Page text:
Harris v Rossouw (5178/2019) [2019] ZAWCHC 75 (21 June 2019)

/ / 2019, Civil Procedure, News


In this case, Shaun Harris (the “Plaintiff”) sought action proceedings to recover the sum of R531 361 plus interest thereon a tempore morae. The debt arose upon the Plaintiff and Rachel Rossouw (the “Defendant”) concluding a loan agreement in terms of which repayment was due, owing and payable (the “Agreement”). The claim was not defended, as such the Plaintiff applied for default judgment.

Upon the hearing the application the Judge had reservations insofar as the applicability of the National Credit Act 34 of 2005 (the “Act”) and, if it was applicable, whether an entitlement to the relief sought had been made out.

The Plaintiff alleged in its particulars of claim that the Agreement, which had not been reduced to writing, provided that the loan would be repayable on demand and would accrue interest thereon at the prescribed rate of interest. The Defendant subsequently concluded an acknowledgement of debt in favour of the Plaintiff in terms of which inter alia the Defendant acknowledged her indebtedness in terms of the Agreement (the “AOD”).

A material clause of the AOD provided that:

The loan amount was contributed towards my [the Defendant] personal expenses as well as towards the establishment of the new business… of which [the Plaintiff] was part of at the time. [The Plaintiff] decided to exit the new business…by choice early August 2017.

I wont be able to commit to pay back arrangements as yet as the new business is still in the development phase and I [the Defendant] haven’t started earning any income.”

Subject to the exceptions expressly provided for in terms of the Act, loan agreements qualify as ‘a credit agreement’ for the purposes of the Act. The Plaintiff, however, posited that the Act does not apply on the basis that the Agreement was not between parties dealing at arm’s length (in terms of section 4(1) of the Act read with section 4(2)(b)). The facts pleaded by the Plaintiff in its particulars of claim were scant with insight into the parties’ relationship and did not elucidate the significance of the alleged failure of one or the other parties to ‘necessarily strive to obtain the utmost possible advantage out of the transaction’ (in terms of section 4(2)(b)(iv)(aa) of the Act- the subsection dealing with instances at which parties are not dealing at arm’s length).


The Agreement, as alleged in the Plaintiff’s particulars of claim, was deemed to not be a credit agreement to which the Act does not apply, such as those expressly excluded from the application of the statute as specified in paragraphs (a) to (d) of s4(1) of the Act.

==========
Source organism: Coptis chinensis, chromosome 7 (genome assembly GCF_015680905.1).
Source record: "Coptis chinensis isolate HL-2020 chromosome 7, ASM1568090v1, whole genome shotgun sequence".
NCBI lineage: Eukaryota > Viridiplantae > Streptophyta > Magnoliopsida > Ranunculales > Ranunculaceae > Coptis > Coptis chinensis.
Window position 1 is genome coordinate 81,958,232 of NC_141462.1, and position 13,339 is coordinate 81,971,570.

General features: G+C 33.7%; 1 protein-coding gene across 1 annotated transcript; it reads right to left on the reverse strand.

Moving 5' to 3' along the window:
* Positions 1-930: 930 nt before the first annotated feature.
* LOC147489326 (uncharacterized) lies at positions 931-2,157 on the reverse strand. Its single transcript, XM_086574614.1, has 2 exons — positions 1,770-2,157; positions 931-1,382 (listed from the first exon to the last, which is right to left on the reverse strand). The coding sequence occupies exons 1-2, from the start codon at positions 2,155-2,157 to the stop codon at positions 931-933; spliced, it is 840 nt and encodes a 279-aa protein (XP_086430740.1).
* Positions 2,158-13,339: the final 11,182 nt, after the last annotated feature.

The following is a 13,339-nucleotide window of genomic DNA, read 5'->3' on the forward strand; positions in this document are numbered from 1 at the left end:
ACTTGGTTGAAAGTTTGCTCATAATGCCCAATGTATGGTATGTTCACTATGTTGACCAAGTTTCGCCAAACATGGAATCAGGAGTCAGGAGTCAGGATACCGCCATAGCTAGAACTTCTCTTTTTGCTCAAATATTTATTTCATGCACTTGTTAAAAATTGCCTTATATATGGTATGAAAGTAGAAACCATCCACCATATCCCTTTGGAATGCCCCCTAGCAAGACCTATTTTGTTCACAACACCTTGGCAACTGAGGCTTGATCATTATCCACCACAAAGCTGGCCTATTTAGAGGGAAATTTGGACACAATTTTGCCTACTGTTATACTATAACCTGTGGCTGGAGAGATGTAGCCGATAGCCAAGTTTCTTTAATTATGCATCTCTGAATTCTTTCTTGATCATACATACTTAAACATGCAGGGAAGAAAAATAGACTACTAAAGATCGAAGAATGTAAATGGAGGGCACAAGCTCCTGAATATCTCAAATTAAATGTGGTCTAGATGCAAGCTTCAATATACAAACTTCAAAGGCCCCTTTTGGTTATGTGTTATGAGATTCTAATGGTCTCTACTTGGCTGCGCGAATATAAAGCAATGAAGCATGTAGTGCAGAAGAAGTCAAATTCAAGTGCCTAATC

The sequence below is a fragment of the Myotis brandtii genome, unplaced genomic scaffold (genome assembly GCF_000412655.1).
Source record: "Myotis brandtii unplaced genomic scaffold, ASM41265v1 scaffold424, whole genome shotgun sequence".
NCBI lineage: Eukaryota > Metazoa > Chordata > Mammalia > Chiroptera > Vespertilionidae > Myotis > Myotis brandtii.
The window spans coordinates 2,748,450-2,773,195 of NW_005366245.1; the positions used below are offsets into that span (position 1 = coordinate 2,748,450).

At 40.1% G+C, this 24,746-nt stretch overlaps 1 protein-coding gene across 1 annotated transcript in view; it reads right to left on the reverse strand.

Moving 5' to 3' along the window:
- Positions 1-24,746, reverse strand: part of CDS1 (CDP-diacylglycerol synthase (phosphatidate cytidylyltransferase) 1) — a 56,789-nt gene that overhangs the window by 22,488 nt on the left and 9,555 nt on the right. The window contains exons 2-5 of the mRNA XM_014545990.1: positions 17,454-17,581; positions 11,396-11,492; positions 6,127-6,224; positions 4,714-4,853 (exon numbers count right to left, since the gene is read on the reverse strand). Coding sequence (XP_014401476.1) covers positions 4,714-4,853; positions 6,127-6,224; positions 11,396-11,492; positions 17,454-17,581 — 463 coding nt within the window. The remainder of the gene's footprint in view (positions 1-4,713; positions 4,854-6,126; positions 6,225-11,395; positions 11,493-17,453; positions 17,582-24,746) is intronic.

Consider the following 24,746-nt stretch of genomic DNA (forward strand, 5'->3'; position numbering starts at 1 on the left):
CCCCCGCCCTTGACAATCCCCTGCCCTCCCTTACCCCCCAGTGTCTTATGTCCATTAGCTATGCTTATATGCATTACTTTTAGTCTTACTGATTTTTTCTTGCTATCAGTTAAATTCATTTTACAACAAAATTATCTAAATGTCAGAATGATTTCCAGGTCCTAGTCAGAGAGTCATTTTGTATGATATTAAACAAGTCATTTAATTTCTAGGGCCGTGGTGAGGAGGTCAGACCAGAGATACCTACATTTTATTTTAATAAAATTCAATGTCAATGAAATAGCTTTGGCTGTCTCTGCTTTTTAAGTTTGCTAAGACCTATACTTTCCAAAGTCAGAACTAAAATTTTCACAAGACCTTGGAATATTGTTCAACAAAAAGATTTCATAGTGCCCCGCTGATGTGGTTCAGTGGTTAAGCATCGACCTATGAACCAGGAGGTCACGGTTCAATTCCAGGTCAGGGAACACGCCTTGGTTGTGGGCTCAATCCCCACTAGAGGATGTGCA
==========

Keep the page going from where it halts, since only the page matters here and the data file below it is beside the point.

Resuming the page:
Insofar as the Plaintiff’s uncomprehensive particulars of claim, the Court adopted the stance that the pleadings fell short in identifying the material facts upon which the pleaded conclusion that the Act is not applicable supposedly stood, citing Uniform Rule 18(4) which provides that pleadings should ‘contain a clear and concise statement of the material facts upon which the pleader relies for his claim…with sufficient particularity to enable the opposite party to reply thereto.’

The Court was of the view that it was not apparent on what basis it was alleged that the Agreement was not an agreement entered into between parties at arms’ length. The clause quoted from the AOD suggests the parties may have been involved in some form of business venture together (and therefor the loan was not advanced at arms’ length), however this was not pleaded by the Plaintiff and was merely surmised by the Court. Moreover, the pleadings do not contain any allegation at all that the Plaintiff is a registered credit provider. The Act finding application to the Agreement would be relevant in this case as the amount loaned to the Defendant exceeds the threshold determined in terms of s42(1) of the Act and the Plaintiff would therefore have to be registered as a credit provider.

Moreover, section 40(4) of the Act provides that a ‘credit agreement entered into by a credit provider who is required to be registered in terms of subsection (1) but who is not so registered is an unlawful agreement and void…’. Therefore, if the Act applied and the Plaintiff was not registered as a credit provider, the Plaintiff would be unable to enforce the Agreement on the basis pleaded and would only be entitled to enforce a claim for unjust enrichment.


The Court stated that Plaintiff’s pleadings ultimately fell short insofar as making a case regarding the applicability of the Act to the Agreement and therefore, dismissed the said application.


The case outlines the necessity of concise, clear and comprehensive statements of material facts upon which a pleader may rely for its claim to have reasonable prospects of success. 

Written by Saul Mayers and supervised by Omphile Boikanyo

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